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Universal Credit. 20-30% don't pay the rent.

(140 Posts)
CogitoErgoSometimes Mon 26-Nov-12 13:58:01


Anyone pick up on this story? As part of the move to Universal Credit where claimants are given a sum of money each month and expected to manage it, a pilot study showed that about 20 - 30% of recipients failed to pay the rent on time. Given cash rather than the money going directly to the landlord, a surprising number defaulted on the rent. Extrapolated up a 20 -30% failure rate would be disastrous and plans are having to be drawn on how to support people in running household budgets and setting priorities.

I'm largely a supporter of UC as I think the current system is over-complex. I also realise that money-management doesn't come naturally to many. But if such a large percentage of people would struggle to manage a monthly benefit income this way, how would they make the transition to paid employment?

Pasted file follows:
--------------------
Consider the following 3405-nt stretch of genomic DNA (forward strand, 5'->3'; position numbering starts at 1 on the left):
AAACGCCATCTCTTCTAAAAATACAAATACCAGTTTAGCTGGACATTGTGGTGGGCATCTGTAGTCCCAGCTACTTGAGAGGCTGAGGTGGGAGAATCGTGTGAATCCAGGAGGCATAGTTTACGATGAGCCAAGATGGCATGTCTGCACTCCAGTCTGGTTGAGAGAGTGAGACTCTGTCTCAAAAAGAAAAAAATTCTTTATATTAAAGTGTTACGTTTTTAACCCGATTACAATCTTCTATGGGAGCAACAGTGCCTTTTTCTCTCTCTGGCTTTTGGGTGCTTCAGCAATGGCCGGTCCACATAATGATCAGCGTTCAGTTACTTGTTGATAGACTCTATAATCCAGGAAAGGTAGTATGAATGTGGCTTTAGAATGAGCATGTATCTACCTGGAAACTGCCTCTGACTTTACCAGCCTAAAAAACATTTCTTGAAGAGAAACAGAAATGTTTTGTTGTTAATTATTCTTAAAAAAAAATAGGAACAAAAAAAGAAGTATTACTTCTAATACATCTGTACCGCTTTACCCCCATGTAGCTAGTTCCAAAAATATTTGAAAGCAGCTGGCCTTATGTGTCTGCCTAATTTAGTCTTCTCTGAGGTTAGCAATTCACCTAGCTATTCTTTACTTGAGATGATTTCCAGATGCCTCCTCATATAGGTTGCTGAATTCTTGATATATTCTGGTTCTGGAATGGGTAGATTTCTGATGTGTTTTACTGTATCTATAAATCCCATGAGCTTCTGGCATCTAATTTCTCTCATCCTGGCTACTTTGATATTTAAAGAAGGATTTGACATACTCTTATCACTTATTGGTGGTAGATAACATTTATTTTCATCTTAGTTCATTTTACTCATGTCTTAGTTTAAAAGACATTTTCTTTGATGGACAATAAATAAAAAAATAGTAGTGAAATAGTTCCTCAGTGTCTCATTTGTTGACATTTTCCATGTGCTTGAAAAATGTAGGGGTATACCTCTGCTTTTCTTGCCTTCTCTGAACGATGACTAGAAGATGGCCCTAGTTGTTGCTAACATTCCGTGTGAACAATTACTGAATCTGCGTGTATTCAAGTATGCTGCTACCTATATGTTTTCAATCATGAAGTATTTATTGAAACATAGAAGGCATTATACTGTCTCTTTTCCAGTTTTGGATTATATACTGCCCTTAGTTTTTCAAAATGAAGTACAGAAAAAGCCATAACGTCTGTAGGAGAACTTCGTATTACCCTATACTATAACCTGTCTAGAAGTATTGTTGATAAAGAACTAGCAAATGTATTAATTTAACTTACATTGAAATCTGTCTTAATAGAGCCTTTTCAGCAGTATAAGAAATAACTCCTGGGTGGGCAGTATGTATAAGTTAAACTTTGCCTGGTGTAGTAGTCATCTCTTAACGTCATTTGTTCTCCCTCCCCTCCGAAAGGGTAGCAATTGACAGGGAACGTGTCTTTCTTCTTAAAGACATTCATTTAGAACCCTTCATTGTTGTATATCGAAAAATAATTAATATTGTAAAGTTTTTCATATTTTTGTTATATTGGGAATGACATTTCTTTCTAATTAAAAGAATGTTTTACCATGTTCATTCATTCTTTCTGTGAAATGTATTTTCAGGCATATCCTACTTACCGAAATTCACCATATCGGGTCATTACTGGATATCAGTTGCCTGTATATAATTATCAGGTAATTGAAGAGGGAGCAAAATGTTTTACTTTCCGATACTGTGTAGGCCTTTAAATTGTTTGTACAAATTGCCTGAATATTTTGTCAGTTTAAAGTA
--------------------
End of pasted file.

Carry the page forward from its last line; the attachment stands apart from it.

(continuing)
Xenia Tue 27-Nov-12 13:05:55

I've never come across a landlord prepared to let to anyone on benefits at all including housing benefit so I doubt UC will have much of an impact. I accept there probably are such landlords around.

There is always this issue of whether you give people all the money and make them budget. I gave my children at university their allowance by standing order weekly so they never ran out of money. On the other hand other parents might say giving it once a term makes the child learn how to budget.

My only hope is UC eventually saves us all a lot of money. In the early stages it does not - IDS has had to get extra not less money for it so if it saves anything it will be in a very long time and the pathetically high new benefits cap of £500 a week when it comes in is not exactly low.